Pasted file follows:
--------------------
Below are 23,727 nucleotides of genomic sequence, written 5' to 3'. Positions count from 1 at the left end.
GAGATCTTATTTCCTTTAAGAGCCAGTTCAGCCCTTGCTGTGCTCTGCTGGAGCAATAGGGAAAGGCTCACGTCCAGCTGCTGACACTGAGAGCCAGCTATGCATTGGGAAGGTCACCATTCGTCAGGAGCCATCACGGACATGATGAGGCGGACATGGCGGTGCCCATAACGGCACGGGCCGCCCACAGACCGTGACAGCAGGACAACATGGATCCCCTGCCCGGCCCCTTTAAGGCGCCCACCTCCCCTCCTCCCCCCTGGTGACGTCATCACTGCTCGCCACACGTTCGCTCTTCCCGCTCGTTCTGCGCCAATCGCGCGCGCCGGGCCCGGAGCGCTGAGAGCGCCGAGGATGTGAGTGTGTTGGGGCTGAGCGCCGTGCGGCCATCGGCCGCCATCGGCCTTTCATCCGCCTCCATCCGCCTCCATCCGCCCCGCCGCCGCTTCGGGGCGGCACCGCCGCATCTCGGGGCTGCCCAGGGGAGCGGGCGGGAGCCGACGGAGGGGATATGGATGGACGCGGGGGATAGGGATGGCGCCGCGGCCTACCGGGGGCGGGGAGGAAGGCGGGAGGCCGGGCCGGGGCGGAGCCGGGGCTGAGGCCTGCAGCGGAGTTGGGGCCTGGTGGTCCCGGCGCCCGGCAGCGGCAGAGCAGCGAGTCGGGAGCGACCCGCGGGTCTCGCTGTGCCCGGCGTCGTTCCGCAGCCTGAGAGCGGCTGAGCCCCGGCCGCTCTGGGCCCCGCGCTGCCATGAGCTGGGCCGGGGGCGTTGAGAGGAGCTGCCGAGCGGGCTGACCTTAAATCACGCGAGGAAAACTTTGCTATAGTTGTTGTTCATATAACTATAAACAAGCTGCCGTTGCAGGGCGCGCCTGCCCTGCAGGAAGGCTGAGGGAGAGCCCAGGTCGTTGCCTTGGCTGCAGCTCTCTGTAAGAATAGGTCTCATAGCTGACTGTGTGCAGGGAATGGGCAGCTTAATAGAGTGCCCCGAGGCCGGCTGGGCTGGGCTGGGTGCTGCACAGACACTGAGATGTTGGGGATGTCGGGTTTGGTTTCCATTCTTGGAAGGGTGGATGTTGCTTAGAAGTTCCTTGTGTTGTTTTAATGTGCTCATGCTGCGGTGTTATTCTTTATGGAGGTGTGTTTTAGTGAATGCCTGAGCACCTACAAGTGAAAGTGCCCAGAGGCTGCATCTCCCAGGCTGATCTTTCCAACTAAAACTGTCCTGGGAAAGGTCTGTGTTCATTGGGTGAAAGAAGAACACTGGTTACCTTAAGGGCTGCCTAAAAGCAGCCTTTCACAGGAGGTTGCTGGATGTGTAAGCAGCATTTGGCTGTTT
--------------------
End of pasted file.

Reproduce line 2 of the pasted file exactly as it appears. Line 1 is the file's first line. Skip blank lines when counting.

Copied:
GAGATCTTATTTCCTTTAAGAGCCAGTTCAGCCCTTGCTGTGCTCTGCTGGAGCAATAGGGAAAGGCTCACGTCCAGCTGCTGACACTGAGAGCCAGCTATGCATTGGGAAGGTCACCATTCGTCAGGAGCCATCACGGACATGATGAGGCGGACATGGCGGTGCCCATAACGGCACGGGCCGCCCACAGACCGTGACAGCAGGACAACATGGATCCCCTGCCCGGCCCCTTTAAGGCGCCCACCTCCCCTCCTCCCCCCTGGTGACGTCATCACTGCTCGCCACACGTTCGCTCTTCCCGCTCGTTCTGCGCCAATCGCGCGCGCCGGGCCCGGAGCGCTGAGAGCGCCGAGGATGTGAGTGTGTTGGGGCTGAGCGCCGTGCGGCCATCGGCCGCCATCGGCCTTTCATCCGCCTCCATCCGCCTCCATCCGCCCCGCCGCCGCTTCGGGGCGGCACCGCCGCATCTCGGGGCTGCCCAGGGGAGCGGGCGGGAGCCGACGGAGGGGATATGGATGGACGCGGGGGATAGGGATGGCGCCGCGGCCTACCGGGGGCGGGGAGGAAGGCGGGAGGCCGGGCCGGGGCGGAGCCGGGGCTGAGGCCTGCAGCGGAGTTGGGGCCTGGTGGTCCCGGCGCCCGGCAGCGGCAGAGCAGCGAGTCGGGAGCGACCCGCGGGTCTCGCTGTGCCCGGCGTCGTTCCGCAGCCTGAGAGCGGCTGAGCCCCGGCCGCTCTGGGCCCCGCGCTGCCATGAGCTGGGCCGGGGGCGTTGAGAGGAGCTGCCGAGCGGGCTGACCTTAAATCACGCGAGGAAAACTTTGCTATAGTTGTTGTTCATATAACTATAAACAAGCTGCCGTTGCAGGGCGCGCCTGCCCTGCAGGAAGGCTGAGGGAGAGCCCAGGTCGTTGCCTTGGCTGCAGCTCTCTGTAAGAATAGGTCTCATAGCTGACTGTGTGCAGGGAATGGGCAGCTTAATAGAGTGCCCCGAGGCCGGCTGGGCTGGGCTGGGTGCTGCACAGACACTGAGATGTTGGGGATGTCGGGTTTGGTTTCCATTCTTGGAAGGGTGGATGTTGCTTAGAAGTTCCTTGTGTTGTTTTAATGTGCTCATGCTGCGGTGTTATTCTTTATGGAGGTGTGTTTTAGTGAATGCCTGAGCACCTACAAGTGAAAGTGCCCAGAGGCTGCATCTCCCAGGCTGATCTTTCCAACTAAAACTGTCCTGGGAAAGGTCTGTGTTCATTGGGTGAAAGAAGAACACTGGTTACCTTAAGGGCTGCCTAAAAGCAGCCTTTCACAGGAGGTTGCTGGATGTGTAAGCAGCATTTGGCTGTTT